Saturday, January 23, 2010

Compressing Backup Catalogs

Backup solutions such as NetBackup keep a catalog so that you can find a file that you need to get back. Clearly, with a fair amount of data being backed up, the catalog can become very large. I'm just sizing a replacement backup system, and catalog size (and the storage for it) is a significant part of the problem.

One way that NetBackup deals with this is to compress old catalogs. On my Solaris server it seems to use the old compress command, which gives you about 3-fold compression by the looks of it: 3.7G goes to 1.2G, for example.

However, there's a problem: in order to read an old catalog (in order to find something from an old backup) it has to be uncompressed. There's quite a delay while this happens, and even worse, you need disk space to handle the uncompressed catalog.

Playing about the other day, I wondered about using filesystem compression rather than application compression, with ZFS in mind. So, for that 3.7G sample:

ZFS default1.4G
ZFS gzip-1920M
ZFS gzip-9939M

Even with the ZFS default, we're doing almost as well. With gzip, we do much better. (And it's odd that gzip-9 does worse than gzip-1.)

However, even though the default level of compression doesn't compress the data quite as well as the application does, it's still much better to use ZFS to do the compression, as then you can compress all the data: if you leave it to the application then you always leave the recent data uncompressed for easy access, and only compress the old stuff. So assume a catalog twice the size above, and that we used NetBackup to compress half the catalog, then the disk used in the application case would be 3.7G uncompressed and 1.2G compressed. The total disk usage comes out as:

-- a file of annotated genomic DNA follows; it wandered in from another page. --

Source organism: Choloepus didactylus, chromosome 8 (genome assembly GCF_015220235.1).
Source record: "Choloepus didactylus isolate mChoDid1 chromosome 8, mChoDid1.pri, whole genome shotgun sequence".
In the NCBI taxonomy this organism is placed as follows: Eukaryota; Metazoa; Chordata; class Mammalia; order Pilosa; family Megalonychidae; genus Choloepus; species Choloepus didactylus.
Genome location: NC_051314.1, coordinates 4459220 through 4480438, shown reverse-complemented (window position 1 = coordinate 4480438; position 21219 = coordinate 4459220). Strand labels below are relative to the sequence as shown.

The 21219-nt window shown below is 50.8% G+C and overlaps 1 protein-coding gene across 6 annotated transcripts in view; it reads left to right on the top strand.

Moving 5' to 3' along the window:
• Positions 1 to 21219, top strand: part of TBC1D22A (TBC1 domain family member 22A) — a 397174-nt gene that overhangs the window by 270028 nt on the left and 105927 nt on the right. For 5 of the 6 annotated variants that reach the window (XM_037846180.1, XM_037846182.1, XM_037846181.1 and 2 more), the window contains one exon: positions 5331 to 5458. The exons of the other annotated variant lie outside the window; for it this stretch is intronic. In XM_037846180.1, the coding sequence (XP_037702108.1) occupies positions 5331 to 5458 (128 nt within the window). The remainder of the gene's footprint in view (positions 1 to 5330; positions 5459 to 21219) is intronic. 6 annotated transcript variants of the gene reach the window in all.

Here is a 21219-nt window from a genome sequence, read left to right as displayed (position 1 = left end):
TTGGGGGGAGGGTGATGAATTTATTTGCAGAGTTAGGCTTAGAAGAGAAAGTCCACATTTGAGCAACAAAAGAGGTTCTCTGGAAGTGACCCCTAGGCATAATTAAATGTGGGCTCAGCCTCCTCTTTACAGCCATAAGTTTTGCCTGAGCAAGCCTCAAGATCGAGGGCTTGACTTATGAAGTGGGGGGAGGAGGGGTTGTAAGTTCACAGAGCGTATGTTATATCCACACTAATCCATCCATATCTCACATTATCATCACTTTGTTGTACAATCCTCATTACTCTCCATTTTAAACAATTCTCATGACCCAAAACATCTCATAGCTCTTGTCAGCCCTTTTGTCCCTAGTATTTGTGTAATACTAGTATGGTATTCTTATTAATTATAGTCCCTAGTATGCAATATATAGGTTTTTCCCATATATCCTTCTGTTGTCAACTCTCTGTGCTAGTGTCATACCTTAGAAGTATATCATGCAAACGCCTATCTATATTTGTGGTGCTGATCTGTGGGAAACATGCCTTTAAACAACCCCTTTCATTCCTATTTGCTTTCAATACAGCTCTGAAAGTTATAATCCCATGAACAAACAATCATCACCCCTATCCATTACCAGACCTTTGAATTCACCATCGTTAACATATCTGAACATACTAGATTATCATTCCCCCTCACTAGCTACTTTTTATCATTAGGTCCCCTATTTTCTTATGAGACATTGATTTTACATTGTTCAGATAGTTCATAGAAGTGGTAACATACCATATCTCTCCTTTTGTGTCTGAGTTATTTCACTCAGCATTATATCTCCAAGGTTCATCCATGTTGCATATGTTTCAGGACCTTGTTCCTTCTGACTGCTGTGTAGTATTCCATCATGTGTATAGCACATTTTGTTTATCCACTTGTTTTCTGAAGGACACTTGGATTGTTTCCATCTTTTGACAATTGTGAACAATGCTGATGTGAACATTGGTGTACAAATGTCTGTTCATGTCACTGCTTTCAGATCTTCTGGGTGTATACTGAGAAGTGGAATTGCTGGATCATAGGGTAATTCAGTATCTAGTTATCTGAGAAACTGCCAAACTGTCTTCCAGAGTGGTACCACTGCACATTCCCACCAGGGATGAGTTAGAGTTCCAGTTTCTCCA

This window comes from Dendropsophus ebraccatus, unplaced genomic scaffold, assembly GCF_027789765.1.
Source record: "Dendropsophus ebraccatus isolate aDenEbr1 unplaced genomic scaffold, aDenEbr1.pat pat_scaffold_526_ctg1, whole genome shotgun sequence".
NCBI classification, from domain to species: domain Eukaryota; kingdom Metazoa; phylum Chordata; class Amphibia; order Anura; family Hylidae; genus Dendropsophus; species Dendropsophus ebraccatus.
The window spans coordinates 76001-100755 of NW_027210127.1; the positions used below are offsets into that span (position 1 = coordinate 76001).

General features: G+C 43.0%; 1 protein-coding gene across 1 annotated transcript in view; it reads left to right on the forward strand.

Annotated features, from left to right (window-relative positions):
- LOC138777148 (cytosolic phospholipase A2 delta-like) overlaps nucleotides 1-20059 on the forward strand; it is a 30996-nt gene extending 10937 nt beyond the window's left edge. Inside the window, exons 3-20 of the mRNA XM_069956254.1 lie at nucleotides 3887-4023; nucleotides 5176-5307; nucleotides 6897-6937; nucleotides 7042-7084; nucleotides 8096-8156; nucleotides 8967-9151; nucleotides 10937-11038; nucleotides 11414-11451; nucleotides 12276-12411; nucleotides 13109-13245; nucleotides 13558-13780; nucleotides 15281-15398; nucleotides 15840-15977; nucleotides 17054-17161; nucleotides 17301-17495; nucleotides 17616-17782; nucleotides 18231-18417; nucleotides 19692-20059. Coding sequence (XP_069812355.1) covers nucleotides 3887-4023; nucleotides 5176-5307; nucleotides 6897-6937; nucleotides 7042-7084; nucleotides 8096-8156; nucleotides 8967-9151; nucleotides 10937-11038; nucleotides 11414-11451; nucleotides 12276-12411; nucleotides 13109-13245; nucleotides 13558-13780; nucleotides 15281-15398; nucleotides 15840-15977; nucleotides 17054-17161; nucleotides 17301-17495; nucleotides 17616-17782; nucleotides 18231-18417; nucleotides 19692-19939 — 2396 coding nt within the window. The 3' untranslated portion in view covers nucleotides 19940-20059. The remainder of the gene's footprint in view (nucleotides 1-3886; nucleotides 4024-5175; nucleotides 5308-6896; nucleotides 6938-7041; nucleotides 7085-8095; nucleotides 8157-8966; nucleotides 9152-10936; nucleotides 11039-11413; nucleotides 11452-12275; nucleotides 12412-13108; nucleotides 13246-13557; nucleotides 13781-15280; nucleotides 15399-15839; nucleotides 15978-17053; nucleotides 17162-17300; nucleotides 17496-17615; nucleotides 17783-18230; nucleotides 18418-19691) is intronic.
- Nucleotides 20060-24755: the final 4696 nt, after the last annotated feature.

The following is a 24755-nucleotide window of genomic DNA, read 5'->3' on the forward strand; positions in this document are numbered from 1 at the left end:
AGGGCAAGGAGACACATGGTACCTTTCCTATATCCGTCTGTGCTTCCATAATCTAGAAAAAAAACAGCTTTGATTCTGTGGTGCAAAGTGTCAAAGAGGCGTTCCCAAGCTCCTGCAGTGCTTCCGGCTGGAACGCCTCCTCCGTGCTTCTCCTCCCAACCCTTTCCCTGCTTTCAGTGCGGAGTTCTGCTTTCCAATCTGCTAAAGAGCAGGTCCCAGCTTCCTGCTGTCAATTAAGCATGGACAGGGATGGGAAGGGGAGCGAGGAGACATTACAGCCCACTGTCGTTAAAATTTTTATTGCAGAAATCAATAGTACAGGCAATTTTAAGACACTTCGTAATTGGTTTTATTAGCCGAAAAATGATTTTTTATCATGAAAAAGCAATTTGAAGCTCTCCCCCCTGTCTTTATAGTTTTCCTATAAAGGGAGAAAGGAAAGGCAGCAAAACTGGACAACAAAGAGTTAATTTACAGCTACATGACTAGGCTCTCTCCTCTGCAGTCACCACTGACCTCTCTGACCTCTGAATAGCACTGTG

ZFS default2.8G
ZFS gzip-11.8G
ZFS gzip-91.8G

The conclusion is pretty clear: forget about getting NetBackup to compress its catalog, and get ZFS (or any other compressing filesystem) to do the job instead.


delewis said...

Very cool idea. My backup background is with Tivoli Storage Manager, which uses a catalog/database for the same reasons. Instead of compressing, when TSM reaches the 100-150GB range, IBM tells you to setup a new TSM instance. Just curious -- how large can Netbackup catalogs get?

Peter Tribble said...

Hey Derek - my current catalog, mostly compressed, is well over 100G on disk. On just one server. The replacement will consolidate some other backup systems, and add much data that's not backed up. I'm looking at 1TB uncompressed as a starting point, allowing for a little growth; and I regard our environment as small.

tonisoler said...

I did the same with netbackup on Solaris when we updated from Version 5.x to the latest 6.5.x about one year ago. We have a catalog of about 60Gb and the compression ratio with ZFS default compression is 1.98. This works really great and I think netbackup do not have limitations in catalog size if you run the system in 64bit environment. By the way, Solaris and netbackup works really great together.